Author Archives: Jennifer Carey

About Jennifer Carey

My name is Jennifer Carey and I am a student and educator of the human condition. I have long studied history, trained in archaeology, and found a passion in the field of education. As a long-time lover of technology (my father bought our family our first Apple IIe when I was three), I love technology and what it can bring to the classroom. I have taught at various Universities for many years as well as educating gifted teenagers through the Johns Hopkins program, the Center for Talented Youth. I am currently the Director of Educational Technology at the Ransom Everglades School (a secular independent school) in Miami, Fl. I also have a few educational podcasts on iTunes from my days teaching at TCU: The Ancient City of Rome, Classical Archaeology (2008), Classical Archaeology (2009), Introduction to Classical Myth, and Ancient Eats. They’re enhanced (so you get the PowerPoints along with the vocal), but please excuse the poor audio editing. Feel free to Email Me or follow me on twitter.

A Great Interactive, Presentation Tool

Let’s be honest, there are a million ways out there to make a presentation and just as many tools designed to help you do just that. Recently, I was introduced to a new tool for creating beautiful, interactive presentations and infographics that actually impressed me: Visme. Visme allows you to create a variety of presentation media: traditional slide-decks, auto-flowing slide decks with embedded content, interactive infographics, design and product features, and more. Here’s a great introduction to Visme:

If you’re a teacher, Visme is a great way to create flipped content, empower students to create robust and beautiful presentations, or otherwise create material to distribute to others. In Visme’s Learning Center, you can easily learn about new features, access tips and tricks, and be inspired by what others have done.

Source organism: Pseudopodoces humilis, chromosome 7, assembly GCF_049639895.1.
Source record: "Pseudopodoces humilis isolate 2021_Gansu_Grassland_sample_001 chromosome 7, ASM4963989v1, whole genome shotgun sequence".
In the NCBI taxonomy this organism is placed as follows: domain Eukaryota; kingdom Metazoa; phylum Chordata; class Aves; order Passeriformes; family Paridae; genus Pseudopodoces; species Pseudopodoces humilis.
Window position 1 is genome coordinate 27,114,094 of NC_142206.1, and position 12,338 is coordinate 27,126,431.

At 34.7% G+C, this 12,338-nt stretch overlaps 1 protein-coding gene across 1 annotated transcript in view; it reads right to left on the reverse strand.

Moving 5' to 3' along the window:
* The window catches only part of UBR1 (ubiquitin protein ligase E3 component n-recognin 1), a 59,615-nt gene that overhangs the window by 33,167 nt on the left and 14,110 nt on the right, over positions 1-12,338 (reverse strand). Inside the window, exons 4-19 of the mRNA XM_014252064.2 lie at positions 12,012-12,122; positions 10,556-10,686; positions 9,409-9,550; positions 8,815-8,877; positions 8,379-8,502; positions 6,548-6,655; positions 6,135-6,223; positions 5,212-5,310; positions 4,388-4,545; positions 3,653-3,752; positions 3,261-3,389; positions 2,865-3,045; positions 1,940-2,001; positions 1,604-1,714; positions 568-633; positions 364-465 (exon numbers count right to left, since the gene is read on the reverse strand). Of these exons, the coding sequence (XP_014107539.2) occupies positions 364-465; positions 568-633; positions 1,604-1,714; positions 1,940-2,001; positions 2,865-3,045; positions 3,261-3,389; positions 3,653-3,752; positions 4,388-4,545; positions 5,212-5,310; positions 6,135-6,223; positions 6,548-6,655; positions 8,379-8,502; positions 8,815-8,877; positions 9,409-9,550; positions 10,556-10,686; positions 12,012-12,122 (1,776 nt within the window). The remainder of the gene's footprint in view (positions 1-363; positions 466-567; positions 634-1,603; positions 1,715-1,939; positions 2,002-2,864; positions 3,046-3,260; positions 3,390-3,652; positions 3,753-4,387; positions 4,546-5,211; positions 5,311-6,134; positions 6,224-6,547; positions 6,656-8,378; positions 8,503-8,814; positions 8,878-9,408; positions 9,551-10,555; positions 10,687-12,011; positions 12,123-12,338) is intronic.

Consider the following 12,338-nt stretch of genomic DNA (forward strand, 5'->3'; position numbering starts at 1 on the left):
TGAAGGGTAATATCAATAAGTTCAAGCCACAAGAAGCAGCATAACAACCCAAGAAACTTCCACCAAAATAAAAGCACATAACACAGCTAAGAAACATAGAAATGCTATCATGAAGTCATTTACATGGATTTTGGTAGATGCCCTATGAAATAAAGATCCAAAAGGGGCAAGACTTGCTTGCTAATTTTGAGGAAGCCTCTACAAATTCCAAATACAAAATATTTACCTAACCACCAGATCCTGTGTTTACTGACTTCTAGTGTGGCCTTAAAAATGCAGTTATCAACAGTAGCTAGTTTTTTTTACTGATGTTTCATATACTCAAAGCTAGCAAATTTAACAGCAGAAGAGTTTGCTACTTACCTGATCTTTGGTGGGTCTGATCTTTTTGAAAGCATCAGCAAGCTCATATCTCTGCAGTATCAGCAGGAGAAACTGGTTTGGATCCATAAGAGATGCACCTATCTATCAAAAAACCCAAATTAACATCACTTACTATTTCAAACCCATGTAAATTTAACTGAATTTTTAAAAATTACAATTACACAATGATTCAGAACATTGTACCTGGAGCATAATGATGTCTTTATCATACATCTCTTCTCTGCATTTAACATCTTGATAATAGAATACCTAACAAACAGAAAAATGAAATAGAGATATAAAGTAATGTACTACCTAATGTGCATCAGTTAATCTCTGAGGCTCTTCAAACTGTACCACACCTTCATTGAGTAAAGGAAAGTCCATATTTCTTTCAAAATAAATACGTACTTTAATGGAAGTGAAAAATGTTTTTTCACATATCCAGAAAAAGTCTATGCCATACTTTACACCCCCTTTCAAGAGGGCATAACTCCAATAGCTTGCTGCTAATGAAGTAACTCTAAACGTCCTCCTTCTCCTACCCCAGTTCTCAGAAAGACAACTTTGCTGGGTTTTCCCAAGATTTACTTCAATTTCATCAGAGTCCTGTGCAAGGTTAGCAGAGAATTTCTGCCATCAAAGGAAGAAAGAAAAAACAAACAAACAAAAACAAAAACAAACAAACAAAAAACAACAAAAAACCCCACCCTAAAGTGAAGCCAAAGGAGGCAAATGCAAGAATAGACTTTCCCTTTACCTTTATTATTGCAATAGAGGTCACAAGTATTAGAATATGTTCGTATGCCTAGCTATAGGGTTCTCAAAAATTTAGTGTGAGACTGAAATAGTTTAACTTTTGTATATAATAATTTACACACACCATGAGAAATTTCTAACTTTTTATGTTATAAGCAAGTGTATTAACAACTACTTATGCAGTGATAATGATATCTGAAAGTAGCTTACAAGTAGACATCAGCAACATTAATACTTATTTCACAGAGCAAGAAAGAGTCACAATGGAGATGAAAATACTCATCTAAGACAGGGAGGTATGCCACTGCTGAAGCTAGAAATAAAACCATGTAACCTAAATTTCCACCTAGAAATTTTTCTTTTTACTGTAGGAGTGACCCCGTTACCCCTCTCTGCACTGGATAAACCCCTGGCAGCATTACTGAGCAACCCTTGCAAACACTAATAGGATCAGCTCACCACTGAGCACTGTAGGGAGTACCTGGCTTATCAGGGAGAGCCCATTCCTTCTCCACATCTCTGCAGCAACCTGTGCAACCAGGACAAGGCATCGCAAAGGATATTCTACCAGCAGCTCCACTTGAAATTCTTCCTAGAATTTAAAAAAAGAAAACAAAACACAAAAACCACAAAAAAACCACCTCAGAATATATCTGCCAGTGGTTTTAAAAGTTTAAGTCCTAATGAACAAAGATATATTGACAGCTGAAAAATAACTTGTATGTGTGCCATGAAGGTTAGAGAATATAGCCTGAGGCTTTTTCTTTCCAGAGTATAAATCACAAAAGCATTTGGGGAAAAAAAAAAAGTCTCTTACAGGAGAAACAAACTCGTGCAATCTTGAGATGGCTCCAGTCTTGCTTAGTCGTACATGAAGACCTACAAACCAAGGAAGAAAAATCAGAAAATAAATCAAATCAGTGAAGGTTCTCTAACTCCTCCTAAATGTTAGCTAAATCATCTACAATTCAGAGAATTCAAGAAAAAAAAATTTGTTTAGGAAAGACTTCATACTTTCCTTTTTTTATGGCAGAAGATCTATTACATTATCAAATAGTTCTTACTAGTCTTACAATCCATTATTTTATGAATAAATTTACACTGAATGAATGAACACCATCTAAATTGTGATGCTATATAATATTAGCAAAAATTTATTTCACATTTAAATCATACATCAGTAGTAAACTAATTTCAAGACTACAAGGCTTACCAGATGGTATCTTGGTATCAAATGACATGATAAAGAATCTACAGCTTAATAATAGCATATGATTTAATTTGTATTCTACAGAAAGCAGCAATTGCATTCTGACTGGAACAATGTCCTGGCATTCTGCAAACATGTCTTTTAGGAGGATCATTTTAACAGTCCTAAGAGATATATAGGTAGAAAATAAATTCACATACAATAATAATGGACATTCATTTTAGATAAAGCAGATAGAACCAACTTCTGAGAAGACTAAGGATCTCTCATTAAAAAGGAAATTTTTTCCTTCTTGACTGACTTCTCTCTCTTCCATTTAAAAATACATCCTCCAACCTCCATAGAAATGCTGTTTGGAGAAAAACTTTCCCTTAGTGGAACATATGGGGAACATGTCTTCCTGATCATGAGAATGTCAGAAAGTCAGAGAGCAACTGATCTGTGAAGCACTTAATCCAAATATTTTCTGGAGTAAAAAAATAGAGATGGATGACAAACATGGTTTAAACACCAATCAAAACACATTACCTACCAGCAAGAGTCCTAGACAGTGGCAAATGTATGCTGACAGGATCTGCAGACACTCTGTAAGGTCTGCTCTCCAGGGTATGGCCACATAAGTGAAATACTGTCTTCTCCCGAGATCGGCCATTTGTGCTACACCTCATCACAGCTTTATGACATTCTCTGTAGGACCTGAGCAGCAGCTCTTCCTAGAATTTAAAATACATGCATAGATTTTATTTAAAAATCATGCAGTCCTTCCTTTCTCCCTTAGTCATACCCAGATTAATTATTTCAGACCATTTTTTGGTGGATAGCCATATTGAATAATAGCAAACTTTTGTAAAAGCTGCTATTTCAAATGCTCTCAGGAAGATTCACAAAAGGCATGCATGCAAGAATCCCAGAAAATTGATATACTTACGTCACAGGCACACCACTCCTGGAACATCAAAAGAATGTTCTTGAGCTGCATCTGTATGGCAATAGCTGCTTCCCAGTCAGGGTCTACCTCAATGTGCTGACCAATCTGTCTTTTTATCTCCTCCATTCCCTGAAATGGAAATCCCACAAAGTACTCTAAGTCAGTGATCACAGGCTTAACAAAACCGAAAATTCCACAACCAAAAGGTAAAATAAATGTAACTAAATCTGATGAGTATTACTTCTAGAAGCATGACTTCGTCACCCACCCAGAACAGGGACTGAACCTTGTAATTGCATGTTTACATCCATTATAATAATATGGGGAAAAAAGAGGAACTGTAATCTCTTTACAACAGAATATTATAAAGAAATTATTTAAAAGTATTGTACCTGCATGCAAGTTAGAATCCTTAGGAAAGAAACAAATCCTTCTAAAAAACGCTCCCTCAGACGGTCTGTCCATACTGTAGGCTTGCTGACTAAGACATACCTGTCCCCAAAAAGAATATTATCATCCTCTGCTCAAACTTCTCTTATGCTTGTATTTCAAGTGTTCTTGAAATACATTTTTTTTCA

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5 Reasons Why Educators Need to Network

Networking

Terms like “networking” are often reserved for the business world. Many educators not only do not proactively network, but they are often discouraged from doing so. However, networking is essential to professional growth and, thus, for educational professionals. While a few teachers and administrators have taken this call and run, especially on platforms such as Twitter, many teachers are still isolated in their classrooms. Here are a few reasons educators should be actively networking:

Classrooms & Schools are Isolating

Schools are busy places and teachers and administrators often become isolated in their schools and classrooms. If you teach five periods, have 1 or 2 preps, and are inundated with paperwork, planning, and students seeking extra help, it can be challenge to meet with other teachers at your school let alone outside of it. Networking can help you keep your finger on the pulse of education as a whole, your subject matter, or your grade-level. It can bring you out of your island into a richer realm of professionals.

Great Professional Development isn’t Always Formal

One of the best benefits for educators is using their network for extended professional development – new trends in practice, a great book, a profound lesson plan, or feedback on a challenge. These are all reasons to tap your broad network of peers.

Education is a Profession Just Like Investment Banking – Treat it Like One

I often get frustrated about the view that education is not so much a profession, but glorified baby sitting. Educators often hold advanced degrees, regularly hone their skills, and are the most “professional” people I know. As such, networking helps to emphasize all of those points. It’s also why I encourage my peers not to keep their networks to others in the field – talk to scientists, lawyers, politicians, economists, and more. We teach future scientists and lawyers, so we should draw from them as well.

Networking can Save you Time

This seems counter-intuitive, but building your network can actually help to save you time. A lot of teachers share out lesson plans, can help you with training, or help you find financial support for professional development or tools for your school. This can save you hours of your own time.

Networking is still key to Career Advancement